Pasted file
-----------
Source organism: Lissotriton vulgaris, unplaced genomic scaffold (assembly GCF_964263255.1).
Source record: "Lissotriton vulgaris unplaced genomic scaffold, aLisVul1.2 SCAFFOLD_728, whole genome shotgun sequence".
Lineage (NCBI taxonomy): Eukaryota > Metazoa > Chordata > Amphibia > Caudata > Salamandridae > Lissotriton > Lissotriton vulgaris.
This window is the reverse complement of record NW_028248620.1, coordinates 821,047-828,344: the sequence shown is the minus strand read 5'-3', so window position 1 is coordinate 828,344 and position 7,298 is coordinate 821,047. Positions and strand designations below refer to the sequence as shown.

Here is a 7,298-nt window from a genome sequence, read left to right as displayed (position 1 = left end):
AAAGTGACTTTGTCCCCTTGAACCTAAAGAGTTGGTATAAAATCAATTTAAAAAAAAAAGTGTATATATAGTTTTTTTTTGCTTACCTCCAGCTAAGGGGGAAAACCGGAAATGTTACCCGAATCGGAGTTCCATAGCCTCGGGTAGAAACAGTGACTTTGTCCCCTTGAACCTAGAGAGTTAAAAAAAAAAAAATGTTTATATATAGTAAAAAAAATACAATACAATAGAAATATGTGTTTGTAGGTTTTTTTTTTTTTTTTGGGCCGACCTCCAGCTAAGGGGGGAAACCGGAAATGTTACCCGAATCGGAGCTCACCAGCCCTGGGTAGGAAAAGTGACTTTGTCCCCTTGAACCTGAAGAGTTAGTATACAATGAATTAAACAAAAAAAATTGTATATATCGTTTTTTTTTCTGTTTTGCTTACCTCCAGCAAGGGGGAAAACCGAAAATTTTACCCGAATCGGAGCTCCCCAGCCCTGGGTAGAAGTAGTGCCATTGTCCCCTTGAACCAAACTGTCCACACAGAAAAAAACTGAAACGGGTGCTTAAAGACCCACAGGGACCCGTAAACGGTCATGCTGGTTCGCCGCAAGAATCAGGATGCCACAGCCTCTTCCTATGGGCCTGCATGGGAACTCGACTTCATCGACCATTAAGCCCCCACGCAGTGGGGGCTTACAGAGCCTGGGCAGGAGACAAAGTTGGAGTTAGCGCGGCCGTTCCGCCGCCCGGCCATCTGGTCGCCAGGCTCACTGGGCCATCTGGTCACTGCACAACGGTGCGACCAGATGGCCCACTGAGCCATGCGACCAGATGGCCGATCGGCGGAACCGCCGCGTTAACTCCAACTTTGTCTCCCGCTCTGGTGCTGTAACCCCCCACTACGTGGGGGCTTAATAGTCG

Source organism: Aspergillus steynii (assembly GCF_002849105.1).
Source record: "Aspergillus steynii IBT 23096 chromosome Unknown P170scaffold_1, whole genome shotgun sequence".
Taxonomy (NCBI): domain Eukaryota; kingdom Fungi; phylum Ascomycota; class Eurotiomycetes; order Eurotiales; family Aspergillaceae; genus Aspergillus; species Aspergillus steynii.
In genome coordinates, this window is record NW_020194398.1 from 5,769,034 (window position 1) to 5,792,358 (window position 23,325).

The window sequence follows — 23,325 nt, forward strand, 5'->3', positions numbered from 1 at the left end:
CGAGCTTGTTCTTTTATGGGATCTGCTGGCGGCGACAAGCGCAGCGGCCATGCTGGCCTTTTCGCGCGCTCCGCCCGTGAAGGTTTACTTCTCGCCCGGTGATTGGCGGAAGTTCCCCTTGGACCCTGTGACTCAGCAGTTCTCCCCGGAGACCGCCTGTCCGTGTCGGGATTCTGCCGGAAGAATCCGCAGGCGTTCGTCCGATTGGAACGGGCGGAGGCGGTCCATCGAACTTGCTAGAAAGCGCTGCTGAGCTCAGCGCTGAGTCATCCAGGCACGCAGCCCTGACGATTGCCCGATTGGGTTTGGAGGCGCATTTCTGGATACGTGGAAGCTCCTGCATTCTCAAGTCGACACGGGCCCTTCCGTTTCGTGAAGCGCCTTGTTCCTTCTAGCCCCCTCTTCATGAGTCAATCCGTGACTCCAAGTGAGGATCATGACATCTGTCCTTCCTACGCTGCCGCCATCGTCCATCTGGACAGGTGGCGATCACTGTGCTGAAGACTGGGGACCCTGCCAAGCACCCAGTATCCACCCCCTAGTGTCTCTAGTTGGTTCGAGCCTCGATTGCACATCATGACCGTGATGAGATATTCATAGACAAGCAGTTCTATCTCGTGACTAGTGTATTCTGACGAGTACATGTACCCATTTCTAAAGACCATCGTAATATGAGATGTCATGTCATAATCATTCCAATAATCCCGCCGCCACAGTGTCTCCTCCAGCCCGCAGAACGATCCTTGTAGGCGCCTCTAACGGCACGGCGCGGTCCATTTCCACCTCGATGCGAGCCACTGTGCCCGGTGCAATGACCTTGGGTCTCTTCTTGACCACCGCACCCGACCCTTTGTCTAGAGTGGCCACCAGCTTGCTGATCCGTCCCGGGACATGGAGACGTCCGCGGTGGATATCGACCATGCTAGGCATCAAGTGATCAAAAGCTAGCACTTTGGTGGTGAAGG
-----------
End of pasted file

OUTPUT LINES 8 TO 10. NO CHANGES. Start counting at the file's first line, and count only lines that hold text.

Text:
Source record: "Aspergillus steynii IBT 23096 chromosome Unknown P170scaffold_1, whole genome shotgun sequence".
Taxonomy (NCBI): domain Eukaryota; kingdom Fungi; phylum Ascomycota; class Eurotiomycetes; order Eurotiales; family Aspergillaceae; genus Aspergillus; species Aspergillus steynii.
In genome coordinates, this window is record NW_020194398.1 from 5,769,034 (window position 1) to 5,792,358 (window position 23,325).